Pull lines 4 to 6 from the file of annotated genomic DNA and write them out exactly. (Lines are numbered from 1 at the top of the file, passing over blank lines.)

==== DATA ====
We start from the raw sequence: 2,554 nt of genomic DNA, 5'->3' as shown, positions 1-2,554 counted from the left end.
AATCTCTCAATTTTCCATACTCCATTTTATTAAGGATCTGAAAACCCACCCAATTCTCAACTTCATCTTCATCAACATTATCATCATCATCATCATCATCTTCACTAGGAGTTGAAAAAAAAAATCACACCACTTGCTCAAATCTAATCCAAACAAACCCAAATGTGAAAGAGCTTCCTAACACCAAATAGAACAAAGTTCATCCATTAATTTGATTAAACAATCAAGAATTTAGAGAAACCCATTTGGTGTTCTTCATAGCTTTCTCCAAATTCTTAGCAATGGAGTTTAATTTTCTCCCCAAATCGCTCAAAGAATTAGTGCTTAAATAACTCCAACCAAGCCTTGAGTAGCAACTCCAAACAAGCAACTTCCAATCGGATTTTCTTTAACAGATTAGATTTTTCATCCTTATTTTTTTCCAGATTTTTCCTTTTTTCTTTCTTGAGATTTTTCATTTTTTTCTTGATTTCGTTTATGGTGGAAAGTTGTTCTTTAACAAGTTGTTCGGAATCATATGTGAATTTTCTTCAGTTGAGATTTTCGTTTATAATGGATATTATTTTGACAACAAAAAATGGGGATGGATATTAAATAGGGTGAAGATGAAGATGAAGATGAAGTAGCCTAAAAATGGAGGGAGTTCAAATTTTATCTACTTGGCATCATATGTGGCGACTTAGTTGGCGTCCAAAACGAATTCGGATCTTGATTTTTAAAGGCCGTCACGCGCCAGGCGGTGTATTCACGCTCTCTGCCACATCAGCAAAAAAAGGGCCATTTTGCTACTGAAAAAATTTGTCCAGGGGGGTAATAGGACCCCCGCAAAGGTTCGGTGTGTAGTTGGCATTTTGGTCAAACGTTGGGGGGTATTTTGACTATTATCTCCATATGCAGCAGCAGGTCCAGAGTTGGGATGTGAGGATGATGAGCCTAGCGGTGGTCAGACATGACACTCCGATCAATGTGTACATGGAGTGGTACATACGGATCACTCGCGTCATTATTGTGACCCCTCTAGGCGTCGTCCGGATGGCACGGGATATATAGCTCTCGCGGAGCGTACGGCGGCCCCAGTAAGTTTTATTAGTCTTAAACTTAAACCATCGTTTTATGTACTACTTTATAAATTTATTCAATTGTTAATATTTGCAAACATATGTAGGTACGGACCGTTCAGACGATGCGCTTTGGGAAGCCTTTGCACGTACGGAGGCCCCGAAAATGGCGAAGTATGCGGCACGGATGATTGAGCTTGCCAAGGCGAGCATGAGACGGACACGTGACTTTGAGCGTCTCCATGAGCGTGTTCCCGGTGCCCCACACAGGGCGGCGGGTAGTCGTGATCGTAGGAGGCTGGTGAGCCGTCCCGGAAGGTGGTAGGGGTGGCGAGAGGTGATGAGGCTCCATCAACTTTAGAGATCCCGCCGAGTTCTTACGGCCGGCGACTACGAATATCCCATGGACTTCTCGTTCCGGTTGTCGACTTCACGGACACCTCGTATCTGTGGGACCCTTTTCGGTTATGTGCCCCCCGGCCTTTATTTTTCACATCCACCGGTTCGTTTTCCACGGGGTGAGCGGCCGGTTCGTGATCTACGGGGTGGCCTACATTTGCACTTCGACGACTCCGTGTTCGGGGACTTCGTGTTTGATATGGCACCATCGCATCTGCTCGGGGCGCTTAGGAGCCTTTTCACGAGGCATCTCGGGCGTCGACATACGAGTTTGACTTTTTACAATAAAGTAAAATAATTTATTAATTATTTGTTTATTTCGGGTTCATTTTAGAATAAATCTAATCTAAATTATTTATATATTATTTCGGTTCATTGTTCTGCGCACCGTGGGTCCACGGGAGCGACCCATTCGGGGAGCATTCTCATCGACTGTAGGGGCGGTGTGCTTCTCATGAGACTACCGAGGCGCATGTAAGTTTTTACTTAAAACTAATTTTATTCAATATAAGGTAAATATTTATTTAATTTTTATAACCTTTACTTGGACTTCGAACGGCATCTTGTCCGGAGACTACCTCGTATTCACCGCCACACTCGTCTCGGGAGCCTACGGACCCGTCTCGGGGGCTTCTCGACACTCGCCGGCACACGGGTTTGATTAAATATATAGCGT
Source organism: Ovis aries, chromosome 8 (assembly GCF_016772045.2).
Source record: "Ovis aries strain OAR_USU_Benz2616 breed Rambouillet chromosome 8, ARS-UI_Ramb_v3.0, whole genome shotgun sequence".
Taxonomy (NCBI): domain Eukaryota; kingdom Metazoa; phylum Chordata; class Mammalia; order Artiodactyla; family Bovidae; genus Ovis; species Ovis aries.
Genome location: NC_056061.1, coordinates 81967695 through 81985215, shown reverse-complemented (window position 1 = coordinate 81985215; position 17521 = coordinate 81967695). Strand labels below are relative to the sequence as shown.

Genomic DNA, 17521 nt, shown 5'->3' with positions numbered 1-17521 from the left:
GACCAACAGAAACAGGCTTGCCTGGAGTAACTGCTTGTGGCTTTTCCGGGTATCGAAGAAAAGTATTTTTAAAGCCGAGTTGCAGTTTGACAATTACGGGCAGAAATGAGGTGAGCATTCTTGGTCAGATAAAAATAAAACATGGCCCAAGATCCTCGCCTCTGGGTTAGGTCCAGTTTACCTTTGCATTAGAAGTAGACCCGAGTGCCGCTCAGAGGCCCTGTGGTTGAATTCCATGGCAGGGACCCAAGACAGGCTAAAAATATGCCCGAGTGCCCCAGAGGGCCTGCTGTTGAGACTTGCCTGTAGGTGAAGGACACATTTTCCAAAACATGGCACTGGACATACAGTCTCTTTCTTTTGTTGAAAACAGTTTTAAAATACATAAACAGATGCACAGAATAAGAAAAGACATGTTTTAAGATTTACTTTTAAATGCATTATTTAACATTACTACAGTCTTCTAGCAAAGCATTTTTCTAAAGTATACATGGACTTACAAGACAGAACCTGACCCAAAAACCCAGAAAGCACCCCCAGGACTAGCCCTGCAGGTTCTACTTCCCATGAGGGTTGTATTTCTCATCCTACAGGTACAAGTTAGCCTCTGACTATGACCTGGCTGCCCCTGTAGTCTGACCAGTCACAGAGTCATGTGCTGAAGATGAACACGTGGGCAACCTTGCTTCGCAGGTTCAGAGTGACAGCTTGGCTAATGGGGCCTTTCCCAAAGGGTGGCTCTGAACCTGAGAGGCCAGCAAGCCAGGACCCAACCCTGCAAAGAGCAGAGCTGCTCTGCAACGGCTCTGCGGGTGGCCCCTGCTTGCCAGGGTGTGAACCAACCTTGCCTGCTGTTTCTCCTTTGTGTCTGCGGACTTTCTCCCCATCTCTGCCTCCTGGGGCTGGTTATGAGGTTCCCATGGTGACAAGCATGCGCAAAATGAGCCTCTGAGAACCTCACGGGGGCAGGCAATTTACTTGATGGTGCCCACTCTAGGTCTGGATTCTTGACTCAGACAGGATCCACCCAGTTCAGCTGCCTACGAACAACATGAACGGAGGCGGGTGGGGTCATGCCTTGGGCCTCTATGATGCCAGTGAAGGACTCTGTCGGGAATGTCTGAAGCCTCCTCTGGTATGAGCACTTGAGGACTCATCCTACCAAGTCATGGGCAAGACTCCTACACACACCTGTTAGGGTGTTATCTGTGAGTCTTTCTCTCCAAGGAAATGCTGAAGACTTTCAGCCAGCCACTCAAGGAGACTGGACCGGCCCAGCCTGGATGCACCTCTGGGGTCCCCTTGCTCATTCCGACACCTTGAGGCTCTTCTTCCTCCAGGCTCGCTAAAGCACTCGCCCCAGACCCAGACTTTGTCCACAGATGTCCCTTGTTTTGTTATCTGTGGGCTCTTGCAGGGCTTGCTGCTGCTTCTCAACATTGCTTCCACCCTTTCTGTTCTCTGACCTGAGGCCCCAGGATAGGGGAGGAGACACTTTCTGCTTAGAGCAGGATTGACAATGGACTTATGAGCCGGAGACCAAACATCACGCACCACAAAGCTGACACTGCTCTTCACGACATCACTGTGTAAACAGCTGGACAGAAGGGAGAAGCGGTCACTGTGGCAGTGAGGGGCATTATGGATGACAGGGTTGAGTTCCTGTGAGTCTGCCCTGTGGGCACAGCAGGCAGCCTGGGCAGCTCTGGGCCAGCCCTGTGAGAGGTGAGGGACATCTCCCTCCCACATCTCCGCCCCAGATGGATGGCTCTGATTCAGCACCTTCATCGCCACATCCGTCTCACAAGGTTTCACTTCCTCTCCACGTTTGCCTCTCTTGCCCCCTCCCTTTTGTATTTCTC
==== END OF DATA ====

Source record: "Ovis aries strain OAR_USU_Benz2616 breed Rambouillet chromosome 8, ARS-UI_Ramb_v3.0, whole genome shotgun sequence".
Taxonomy (NCBI): domain Eukaryota; kingdom Metazoa; phylum Chordata; class Mammalia; order Artiodactyla; family Bovidae; genus Ovis; species Ovis aries.
Genome location: NC_056061.1, coordinates 81967695 through 81985215, shown reverse-complemented (window position 1 = coordinate 81985215; position 17521 = coordinate 81967695). Strand labels below are relative to the sequence as shown.